About the Show

Dr. Elizabeth (Betsy) A. Baker, Dr. Candace Kuby, Dr. Sarah Vander Zanden
Updated October 2019

Purpose Statement

The ability to proficiently read and write is paramount to successful completion of a high school education, college education, and securing gainful employment. The public has minimal access to the most current research conducted in literacy studies. Very few non-researchers subscribe to such research journals as Reading Research Quarterly (RRQ) or the Journal of Literacy Research (JLR). Nor are reports commonly available via local or national news (as is often the case with the New England Journal of Medicine, Science, and other scientific journals). The National Research Council states,

One striking fact is that the complex world of education-unlike defense, health care, or industrial production-does not rest on a strong research base. In no other field are personal experience and ideology so frequently relied on to make policy choices, and in no other field is the research base so inadequate and little used. (1999, p. 1)

Without a wide dissemination of research findings, the public remains uninformed about the advances made in literacy research. Herein, the public is hampered in their understanding and ability to make informed decisions about their children’s literacy development as well as local, state, and national policies.

Podcasting has become a popular form of media. It is estimated that there are 700,000 active podcasts.

Podcasts, unlike television and radio, have a subscription feature. When a user “subscribes” to a podcast it automatically downloads to the user’s computer whenever a new episode is posted to the Internet. Via iTunes, each of these devices has the ability to subscribe to podcasts.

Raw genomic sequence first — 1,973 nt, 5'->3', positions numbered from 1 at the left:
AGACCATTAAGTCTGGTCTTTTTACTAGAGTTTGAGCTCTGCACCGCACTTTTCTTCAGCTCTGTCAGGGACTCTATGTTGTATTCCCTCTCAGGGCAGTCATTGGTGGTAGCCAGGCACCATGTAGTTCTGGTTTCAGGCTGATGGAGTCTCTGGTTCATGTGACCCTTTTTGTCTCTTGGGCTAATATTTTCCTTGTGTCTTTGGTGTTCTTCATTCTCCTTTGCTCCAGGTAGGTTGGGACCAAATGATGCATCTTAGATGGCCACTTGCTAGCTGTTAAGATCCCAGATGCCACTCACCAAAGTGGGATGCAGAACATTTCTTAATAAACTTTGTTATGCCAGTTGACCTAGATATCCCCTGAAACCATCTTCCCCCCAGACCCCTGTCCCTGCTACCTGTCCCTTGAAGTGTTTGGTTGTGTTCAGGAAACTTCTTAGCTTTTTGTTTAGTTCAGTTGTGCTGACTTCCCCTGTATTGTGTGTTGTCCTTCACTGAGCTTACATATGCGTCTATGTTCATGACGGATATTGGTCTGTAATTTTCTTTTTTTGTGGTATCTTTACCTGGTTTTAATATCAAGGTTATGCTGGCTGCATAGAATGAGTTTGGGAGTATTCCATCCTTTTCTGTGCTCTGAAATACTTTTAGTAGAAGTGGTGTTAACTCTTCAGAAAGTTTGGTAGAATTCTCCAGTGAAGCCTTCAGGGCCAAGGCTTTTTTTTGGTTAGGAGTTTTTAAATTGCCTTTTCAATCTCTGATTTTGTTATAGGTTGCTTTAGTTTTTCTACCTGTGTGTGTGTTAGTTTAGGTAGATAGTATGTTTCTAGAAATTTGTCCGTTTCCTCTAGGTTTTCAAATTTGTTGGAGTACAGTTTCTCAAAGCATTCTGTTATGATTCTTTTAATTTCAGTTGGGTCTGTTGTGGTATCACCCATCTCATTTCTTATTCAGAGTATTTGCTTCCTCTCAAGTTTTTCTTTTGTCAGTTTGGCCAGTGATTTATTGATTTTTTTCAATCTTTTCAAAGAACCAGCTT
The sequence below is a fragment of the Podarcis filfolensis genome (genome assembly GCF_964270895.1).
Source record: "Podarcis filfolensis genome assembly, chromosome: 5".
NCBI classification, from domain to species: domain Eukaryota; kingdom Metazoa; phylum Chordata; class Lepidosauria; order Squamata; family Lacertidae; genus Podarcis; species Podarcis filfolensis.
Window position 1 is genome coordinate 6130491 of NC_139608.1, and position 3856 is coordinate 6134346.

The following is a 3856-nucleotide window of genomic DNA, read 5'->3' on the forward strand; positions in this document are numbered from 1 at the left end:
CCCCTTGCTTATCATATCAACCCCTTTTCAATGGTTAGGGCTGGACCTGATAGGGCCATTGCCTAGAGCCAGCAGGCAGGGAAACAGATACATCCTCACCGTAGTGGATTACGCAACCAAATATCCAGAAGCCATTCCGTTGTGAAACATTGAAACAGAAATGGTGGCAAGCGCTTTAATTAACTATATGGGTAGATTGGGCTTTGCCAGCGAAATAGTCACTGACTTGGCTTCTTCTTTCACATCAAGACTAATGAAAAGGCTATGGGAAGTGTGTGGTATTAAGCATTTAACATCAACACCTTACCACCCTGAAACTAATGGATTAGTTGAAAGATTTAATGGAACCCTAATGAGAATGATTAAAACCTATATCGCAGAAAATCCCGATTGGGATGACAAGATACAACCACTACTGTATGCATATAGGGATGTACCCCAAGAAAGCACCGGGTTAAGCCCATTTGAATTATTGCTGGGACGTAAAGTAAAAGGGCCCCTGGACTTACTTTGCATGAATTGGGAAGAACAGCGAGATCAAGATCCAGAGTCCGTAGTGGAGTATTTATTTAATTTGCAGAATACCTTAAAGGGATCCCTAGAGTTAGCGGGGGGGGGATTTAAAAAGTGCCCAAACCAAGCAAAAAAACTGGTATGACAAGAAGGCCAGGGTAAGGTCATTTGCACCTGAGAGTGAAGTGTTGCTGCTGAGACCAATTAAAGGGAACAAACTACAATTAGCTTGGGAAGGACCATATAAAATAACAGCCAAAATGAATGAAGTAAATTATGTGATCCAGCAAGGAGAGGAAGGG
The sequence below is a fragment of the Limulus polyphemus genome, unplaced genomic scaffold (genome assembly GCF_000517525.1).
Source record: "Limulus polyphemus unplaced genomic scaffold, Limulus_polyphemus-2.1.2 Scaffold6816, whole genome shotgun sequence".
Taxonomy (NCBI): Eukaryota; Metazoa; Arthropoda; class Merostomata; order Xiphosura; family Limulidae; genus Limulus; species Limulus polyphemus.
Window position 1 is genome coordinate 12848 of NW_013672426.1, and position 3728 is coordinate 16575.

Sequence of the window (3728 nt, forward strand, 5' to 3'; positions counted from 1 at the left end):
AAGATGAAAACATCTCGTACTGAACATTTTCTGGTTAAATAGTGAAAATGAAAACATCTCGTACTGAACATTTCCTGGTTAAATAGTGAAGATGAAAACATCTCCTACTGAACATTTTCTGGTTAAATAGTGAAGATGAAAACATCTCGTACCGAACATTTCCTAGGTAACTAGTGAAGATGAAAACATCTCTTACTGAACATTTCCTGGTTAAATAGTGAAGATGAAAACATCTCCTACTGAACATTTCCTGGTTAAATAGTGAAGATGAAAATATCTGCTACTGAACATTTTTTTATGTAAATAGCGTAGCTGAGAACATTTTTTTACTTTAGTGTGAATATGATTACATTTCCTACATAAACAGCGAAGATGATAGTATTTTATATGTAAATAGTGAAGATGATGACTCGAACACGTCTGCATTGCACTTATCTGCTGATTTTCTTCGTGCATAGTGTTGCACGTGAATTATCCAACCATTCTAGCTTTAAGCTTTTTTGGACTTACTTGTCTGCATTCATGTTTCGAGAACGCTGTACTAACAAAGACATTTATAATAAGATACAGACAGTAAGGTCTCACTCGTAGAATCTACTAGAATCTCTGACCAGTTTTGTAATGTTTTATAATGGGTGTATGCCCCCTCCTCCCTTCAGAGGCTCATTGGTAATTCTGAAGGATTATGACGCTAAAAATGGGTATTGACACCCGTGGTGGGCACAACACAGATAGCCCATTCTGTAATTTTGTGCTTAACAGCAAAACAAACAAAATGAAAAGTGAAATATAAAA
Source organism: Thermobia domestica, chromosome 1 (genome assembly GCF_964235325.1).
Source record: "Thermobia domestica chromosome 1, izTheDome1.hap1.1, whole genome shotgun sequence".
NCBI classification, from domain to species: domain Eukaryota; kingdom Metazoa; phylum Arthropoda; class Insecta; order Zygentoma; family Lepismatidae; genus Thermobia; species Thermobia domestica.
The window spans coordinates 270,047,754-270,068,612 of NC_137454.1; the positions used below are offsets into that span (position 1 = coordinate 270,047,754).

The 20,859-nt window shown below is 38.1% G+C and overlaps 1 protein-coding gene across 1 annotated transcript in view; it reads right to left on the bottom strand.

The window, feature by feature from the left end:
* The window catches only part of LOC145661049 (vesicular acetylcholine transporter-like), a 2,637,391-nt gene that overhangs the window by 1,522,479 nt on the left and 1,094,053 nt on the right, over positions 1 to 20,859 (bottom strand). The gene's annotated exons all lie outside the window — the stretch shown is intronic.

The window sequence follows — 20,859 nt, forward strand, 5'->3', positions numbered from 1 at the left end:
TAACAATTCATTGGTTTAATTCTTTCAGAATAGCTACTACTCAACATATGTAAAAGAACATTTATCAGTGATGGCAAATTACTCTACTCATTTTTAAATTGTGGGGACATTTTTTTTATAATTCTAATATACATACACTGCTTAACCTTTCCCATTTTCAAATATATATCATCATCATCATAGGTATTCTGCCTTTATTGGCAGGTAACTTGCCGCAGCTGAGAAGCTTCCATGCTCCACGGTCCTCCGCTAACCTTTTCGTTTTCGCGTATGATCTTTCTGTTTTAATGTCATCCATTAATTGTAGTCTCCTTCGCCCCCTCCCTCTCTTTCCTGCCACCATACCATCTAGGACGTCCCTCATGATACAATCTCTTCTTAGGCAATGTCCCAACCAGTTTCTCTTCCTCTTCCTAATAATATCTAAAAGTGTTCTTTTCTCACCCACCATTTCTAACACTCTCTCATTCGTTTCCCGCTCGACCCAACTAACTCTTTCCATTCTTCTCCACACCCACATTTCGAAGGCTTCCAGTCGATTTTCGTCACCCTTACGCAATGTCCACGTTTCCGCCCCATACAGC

There are over 1,600 colleges of education in the United States, hundreds of thousands of teachers, tens of thousands of school administrators, and millions of parents of school-aged children. The Voice of Literacy podcast seeks to keep teachers, parents, principals, policymakers, and journalists informed about the latest research being done in literacy. In collaboration with the editors of RRQ and JLR, Dr. Betsy Baker, Associate Professor of Literacy studies at the University of Missouri, asks authors of research reports published in these journals to explain the following:

- How did you get interested in your topic?
- How does your research inform teachers?
- How does your research inform parents?
- How does your research inform principals?
- How does your research inform policymakers?
- What research do you plan to do next on this topic?

The Voice of Literacy seeks to open the doors to literacy research. The Voice of Literacy seeks to make literacy research readily available and consumable.

Join the online discussions of the podcasts. Create a dialog between researchers, teachers, parents, principals, and policymakers. Stay current with the most recent literacy research. Subscribe to the Voice of Literacy podcast via iTunes, FaceBook, or Twitter.

New episodes are posted 1st and 3rd Mondays from September – April.

See video description, http://www.voiceofliteracy.org/show/about

Contact information
Dr. Elizabeth (Betsy) A. Baker
Professor, Literacy Studies
Office: 573-882-4831
email: BakerE@missouri.edu

303 Townsend Hall
University of Missouri-Columbia
Columbia, MO 65211


Dr. Betsy Baker, Dr. Candace Kuby, Dr. Sarah Vander Zanden and Dr. Amanda Goodwin